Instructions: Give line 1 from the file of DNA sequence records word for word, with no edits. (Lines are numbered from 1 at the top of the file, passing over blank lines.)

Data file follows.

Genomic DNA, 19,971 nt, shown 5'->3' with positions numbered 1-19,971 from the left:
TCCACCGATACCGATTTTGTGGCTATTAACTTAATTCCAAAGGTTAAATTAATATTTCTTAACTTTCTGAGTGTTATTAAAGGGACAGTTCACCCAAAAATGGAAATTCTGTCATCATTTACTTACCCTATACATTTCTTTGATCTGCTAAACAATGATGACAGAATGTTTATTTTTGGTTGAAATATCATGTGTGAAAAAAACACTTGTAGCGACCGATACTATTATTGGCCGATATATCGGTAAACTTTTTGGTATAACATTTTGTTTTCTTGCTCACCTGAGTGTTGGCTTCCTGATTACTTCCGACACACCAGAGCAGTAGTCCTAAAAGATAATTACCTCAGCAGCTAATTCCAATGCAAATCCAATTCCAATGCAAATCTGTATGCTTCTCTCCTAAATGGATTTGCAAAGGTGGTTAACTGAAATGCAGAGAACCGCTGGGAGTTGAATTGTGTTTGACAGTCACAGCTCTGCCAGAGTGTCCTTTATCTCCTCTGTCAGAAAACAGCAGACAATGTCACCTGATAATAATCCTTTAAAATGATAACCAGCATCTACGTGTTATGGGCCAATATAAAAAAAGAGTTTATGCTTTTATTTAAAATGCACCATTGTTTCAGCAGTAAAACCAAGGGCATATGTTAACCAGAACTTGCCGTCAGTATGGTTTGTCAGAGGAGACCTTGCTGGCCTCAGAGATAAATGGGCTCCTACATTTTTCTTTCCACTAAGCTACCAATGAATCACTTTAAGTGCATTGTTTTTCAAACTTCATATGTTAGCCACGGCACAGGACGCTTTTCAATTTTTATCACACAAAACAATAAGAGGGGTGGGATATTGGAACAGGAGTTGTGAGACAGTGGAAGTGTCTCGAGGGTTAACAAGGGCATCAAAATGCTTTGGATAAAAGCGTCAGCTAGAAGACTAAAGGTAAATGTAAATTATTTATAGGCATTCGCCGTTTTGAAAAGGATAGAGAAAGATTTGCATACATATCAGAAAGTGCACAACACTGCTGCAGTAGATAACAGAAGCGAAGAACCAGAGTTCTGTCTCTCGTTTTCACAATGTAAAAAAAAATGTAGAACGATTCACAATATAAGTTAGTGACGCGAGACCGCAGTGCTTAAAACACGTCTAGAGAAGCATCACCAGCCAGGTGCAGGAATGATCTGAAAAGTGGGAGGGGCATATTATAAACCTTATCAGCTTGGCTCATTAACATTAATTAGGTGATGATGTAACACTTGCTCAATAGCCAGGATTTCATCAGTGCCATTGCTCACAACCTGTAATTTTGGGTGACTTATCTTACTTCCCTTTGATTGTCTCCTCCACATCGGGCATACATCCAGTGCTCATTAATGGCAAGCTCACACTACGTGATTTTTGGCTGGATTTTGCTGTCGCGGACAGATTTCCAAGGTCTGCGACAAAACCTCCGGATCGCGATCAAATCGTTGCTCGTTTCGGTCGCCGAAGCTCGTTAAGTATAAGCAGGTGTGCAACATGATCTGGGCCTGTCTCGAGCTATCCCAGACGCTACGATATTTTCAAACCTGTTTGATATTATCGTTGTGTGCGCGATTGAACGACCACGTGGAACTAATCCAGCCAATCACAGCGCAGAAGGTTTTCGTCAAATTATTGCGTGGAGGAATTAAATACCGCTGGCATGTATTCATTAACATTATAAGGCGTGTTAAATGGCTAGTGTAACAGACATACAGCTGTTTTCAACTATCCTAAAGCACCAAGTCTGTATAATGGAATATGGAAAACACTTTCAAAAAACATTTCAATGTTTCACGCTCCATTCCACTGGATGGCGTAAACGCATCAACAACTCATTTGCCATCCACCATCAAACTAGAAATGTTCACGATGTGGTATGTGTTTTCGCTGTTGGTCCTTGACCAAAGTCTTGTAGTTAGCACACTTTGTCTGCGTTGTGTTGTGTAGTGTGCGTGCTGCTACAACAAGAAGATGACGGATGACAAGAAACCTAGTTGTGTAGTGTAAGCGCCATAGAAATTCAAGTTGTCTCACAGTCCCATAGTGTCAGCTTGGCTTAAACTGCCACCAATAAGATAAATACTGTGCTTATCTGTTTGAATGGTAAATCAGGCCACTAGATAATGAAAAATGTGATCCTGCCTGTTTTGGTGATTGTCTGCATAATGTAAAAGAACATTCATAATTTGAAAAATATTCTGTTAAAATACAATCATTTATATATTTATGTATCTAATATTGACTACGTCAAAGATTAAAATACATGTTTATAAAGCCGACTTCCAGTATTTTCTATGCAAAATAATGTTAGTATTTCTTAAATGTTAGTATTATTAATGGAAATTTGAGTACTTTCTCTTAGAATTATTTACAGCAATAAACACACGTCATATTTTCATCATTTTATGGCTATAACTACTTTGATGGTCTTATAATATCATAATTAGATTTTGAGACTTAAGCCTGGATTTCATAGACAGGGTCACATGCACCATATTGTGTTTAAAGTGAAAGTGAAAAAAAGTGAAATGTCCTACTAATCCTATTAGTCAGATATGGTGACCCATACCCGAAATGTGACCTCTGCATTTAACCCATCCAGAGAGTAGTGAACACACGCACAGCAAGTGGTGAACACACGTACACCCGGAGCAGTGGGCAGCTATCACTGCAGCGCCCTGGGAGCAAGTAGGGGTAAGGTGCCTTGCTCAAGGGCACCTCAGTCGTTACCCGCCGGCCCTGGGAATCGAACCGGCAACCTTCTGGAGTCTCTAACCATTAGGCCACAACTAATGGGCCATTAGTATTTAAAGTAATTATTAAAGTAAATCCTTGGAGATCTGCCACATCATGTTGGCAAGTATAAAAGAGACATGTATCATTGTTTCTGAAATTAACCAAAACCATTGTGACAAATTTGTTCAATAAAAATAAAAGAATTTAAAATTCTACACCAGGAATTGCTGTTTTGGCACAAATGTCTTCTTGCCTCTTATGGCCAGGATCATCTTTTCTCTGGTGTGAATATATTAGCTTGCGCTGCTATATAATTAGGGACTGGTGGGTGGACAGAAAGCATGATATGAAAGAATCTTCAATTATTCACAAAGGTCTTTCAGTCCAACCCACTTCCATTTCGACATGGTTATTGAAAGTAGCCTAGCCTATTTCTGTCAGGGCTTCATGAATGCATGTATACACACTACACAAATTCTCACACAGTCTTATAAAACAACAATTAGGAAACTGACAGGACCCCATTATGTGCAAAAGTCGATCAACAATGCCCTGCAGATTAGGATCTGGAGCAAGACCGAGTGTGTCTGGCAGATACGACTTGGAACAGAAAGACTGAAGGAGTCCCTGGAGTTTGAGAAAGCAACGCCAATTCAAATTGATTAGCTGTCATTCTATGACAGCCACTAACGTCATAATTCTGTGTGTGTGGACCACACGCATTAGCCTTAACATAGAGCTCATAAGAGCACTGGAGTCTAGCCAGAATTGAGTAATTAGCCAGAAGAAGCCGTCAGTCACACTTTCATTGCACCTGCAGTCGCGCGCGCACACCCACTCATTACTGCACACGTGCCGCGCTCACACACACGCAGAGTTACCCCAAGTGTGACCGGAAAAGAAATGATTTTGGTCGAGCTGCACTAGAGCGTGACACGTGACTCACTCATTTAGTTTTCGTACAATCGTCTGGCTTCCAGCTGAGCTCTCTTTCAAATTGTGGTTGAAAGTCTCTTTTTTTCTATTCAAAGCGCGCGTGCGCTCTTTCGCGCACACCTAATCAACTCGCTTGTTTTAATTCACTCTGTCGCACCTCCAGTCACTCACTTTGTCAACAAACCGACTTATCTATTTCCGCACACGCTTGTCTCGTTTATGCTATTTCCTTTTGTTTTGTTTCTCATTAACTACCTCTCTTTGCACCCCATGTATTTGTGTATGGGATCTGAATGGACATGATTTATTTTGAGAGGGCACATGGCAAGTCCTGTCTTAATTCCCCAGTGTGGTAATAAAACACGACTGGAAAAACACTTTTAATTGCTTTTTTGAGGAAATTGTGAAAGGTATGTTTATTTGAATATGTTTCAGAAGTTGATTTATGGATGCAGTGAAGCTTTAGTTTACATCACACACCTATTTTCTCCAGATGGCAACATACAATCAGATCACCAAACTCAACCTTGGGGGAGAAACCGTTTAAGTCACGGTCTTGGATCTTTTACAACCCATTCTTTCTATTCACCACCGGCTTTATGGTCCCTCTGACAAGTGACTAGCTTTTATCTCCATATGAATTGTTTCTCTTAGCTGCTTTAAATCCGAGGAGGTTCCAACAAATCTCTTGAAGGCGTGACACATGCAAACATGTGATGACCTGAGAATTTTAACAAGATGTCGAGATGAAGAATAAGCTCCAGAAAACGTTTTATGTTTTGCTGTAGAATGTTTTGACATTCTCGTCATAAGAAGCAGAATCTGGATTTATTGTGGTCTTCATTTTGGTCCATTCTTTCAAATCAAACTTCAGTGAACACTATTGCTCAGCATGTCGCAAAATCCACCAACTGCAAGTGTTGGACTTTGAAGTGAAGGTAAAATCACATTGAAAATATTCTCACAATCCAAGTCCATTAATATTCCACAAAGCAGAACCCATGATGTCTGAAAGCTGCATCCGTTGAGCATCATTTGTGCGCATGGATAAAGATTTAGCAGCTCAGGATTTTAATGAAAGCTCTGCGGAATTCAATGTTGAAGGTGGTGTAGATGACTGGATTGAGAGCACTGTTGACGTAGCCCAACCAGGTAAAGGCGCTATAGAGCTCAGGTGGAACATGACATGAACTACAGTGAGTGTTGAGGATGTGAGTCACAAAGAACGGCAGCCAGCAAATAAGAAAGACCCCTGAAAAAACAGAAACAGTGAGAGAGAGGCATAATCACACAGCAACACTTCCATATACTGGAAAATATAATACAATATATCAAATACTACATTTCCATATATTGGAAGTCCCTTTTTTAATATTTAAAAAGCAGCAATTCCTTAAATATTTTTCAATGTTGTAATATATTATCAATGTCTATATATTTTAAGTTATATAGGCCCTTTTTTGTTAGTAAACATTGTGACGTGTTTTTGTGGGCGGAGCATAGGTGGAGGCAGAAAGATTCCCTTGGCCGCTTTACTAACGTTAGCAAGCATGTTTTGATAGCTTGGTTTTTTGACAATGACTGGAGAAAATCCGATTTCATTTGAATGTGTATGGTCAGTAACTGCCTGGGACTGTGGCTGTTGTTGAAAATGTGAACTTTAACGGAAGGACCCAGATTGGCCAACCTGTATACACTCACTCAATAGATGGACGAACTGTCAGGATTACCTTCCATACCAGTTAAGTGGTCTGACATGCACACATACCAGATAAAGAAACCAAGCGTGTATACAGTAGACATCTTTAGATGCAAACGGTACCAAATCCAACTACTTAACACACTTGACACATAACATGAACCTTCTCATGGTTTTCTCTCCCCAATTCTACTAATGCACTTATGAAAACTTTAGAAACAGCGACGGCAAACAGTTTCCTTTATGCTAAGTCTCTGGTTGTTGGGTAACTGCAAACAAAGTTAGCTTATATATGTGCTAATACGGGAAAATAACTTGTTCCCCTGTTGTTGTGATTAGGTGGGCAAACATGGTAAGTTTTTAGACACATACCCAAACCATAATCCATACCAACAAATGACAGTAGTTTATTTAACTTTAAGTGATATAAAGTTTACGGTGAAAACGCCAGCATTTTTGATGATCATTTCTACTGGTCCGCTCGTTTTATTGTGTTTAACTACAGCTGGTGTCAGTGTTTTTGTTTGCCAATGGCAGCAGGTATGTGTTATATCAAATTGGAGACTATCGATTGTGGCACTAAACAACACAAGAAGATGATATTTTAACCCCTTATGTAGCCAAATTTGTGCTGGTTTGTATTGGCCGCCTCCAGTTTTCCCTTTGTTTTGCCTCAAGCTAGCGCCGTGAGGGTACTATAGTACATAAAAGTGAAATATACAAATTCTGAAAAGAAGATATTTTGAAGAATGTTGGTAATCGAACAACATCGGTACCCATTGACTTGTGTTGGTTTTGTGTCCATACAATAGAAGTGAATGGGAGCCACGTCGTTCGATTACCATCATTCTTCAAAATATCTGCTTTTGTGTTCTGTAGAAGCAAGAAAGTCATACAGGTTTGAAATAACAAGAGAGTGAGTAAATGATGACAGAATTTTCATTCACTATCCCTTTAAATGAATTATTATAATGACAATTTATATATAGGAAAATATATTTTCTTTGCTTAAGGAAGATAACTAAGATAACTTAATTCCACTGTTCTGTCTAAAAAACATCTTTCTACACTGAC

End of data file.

Genomic DNA, 19,971 nt, shown 5'->3' with positions numbered 1-19,971 from the left: